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|Title:||The gap in surgical footprints : the role of connexin43 during post-surgical peritoneal adhesion formation||Authors:||Chua, Jia Wang||Keywords:||DRNTU::Science::Biological sciences||Issue Date:||2019||Source:||Chua, J. W. (2019). The gap in surgical footprints : the role of connexin43 during post-surgical peritoneal adhesion formation. Doctoral thesis, Nanyang Technological University, Singapore.||Abstract:||Almost like a surgical footprint, post-surgical adhesions have been reported to develop in at least 93% of patients undergoing intra-abdominal operations. Their presence may spawn serious clinical issues, such as secondary infertility. By providing a conduit for intercellular communication, it is likely that connexins may play a pivotal role in the regulation and coordination of cellular events during adhesion formation. However, little is known about their contribution to adhesion formation, especially Connexin43, which is the most abundant and ubiquitous isoform in mammalian cells. In this study, the role of Connexin43 during adhesion formation was explored using ex vivo and in vivo models of adhesion formation. A novel mouse peritoneal strip ex vivo model was established and demonstrated to reproducibly generate adhesions. Through this model, regions of adhesion were observed to have higher Connexin43 protein levels, hinting the possible involvement of Connxin43 during adhesion formation. This phenomenon was further investigated in an in vivo ischaemic button model of adhesion formation. During early adhesion formation, a pathological increase of Connexin43 levels was observed in the mesothelial regions of the ischaemic button where adhesions are likely to occur in the model. The significance of this pathological increase was further pursued through the use of Connexin43 antisense oligodeoxynucleotides. Treatment with Connexin43 antisense oligodeoxynucleotides saw a reduction in adhesion strength and severity, which was corroborated by observations of reduced collagen deposition and fibroblast activation. Also, increased plasminogen-activating activity in the peritoneal cavity was noted. Further assessments of the treatment during early adhesion formation events showed that the knockdown of Connexin43 was accompanied with notable reductions in leukocyte recruitment and TGF-β1 levels. Together, these findings suggest that Connexin43 plays a pivotal role in adhesion formation, which opens up new avenues for developing connexin-based therapeutics for post-surgical peritoneal adhesions.||URI:||https://hdl.handle.net/10356/89476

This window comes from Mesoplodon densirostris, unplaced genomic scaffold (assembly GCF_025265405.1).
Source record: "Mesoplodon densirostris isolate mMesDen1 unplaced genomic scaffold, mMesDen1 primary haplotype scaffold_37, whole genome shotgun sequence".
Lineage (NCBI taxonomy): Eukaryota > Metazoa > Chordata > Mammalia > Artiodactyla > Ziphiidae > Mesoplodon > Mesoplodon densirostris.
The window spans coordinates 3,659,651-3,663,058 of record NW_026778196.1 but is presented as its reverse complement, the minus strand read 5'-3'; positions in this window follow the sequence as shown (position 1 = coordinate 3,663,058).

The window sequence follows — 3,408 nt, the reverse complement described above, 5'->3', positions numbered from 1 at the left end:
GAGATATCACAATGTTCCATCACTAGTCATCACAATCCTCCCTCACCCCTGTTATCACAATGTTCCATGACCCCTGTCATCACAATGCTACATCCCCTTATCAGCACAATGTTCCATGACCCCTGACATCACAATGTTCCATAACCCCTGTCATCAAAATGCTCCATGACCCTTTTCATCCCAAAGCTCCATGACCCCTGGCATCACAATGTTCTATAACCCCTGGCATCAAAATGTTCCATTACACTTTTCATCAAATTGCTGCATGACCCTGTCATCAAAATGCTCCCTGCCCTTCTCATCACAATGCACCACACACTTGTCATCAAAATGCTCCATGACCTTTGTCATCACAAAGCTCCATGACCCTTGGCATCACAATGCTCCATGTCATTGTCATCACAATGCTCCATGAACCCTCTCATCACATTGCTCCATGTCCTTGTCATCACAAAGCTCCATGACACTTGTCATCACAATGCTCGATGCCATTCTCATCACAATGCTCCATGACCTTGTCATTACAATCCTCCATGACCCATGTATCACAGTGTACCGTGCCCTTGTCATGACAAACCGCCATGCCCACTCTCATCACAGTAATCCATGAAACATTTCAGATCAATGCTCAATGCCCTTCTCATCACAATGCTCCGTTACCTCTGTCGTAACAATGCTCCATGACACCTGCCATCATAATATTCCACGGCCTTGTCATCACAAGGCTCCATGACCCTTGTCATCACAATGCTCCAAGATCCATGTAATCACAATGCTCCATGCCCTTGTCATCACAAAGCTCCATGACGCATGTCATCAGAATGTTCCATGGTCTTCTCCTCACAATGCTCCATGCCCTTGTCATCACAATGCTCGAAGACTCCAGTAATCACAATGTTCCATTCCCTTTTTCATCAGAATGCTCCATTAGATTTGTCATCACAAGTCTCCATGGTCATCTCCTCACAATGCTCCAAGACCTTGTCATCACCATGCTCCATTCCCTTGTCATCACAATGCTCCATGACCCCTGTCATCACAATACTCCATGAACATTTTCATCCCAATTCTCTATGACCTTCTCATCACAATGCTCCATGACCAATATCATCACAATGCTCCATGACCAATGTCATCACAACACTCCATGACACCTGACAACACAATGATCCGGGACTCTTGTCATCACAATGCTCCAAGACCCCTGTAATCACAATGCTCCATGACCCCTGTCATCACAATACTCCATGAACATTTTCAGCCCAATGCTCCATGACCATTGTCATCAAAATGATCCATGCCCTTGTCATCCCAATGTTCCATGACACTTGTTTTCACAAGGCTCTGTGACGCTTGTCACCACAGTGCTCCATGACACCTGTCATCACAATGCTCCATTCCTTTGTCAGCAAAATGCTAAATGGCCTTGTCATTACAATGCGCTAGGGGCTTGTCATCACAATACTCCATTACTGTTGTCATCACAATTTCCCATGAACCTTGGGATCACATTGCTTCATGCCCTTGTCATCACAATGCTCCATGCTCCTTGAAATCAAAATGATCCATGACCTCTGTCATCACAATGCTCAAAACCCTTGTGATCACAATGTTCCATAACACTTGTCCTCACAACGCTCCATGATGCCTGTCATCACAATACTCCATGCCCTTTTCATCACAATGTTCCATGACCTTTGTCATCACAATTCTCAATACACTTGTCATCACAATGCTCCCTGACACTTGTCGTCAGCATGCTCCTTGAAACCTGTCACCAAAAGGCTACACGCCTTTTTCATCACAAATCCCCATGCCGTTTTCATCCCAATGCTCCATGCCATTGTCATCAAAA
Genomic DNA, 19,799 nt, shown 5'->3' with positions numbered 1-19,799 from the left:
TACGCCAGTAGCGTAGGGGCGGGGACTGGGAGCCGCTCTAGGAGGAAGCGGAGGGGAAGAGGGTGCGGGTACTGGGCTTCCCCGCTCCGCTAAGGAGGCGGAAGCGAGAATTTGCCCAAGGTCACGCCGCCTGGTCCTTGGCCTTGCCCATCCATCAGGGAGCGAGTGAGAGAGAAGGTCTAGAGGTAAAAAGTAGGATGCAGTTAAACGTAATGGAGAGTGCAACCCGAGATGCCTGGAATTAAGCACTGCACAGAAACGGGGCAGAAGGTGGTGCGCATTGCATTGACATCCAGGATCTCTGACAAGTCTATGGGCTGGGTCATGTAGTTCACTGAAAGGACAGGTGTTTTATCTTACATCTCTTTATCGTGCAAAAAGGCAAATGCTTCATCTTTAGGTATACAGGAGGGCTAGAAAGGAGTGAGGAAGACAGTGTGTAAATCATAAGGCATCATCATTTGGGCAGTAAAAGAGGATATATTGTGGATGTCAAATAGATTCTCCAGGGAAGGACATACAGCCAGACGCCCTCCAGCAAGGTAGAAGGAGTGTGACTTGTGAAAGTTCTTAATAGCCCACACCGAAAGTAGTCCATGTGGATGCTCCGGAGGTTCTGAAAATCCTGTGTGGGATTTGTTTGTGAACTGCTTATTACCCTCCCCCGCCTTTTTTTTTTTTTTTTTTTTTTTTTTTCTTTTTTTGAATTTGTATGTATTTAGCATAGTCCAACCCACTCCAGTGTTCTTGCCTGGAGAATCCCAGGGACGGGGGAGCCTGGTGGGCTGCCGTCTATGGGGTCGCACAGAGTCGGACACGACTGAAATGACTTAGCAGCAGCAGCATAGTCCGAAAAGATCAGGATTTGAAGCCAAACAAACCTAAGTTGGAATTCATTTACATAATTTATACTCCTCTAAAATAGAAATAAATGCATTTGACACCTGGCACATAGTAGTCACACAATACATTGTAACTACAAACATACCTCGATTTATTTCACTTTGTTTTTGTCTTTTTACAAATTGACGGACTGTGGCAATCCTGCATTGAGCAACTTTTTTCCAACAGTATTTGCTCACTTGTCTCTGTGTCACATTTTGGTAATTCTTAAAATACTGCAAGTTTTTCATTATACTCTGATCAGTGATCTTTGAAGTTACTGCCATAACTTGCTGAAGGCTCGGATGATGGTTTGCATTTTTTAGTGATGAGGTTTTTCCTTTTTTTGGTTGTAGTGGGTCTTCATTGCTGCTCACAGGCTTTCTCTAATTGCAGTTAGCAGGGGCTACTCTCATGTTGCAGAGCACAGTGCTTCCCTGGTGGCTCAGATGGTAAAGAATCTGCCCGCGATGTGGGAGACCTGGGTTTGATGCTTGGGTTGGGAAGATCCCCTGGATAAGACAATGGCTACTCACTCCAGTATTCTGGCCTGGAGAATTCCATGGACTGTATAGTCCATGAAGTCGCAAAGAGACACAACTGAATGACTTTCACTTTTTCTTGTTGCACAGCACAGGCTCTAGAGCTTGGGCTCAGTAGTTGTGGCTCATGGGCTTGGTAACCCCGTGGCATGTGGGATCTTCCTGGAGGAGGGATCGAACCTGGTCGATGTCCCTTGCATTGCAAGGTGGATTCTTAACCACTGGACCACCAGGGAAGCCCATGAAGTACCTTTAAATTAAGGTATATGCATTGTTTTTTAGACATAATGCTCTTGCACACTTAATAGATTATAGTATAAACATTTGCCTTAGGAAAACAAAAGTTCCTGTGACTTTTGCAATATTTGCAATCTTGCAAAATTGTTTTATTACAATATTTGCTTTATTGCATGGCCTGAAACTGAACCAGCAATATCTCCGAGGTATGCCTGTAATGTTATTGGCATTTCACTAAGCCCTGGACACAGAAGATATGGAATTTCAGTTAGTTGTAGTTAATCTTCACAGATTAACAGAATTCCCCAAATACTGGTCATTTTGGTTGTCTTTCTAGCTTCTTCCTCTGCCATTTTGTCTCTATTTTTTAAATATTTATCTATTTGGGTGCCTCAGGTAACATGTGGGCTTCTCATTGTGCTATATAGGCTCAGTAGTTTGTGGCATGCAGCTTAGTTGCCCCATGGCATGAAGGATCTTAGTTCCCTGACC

|DOI:||10.32657/10220/48042||Fulltext Permission:||open||Fulltext Availability:||With Fulltext|
|Appears in Collections:||IGS Theses|
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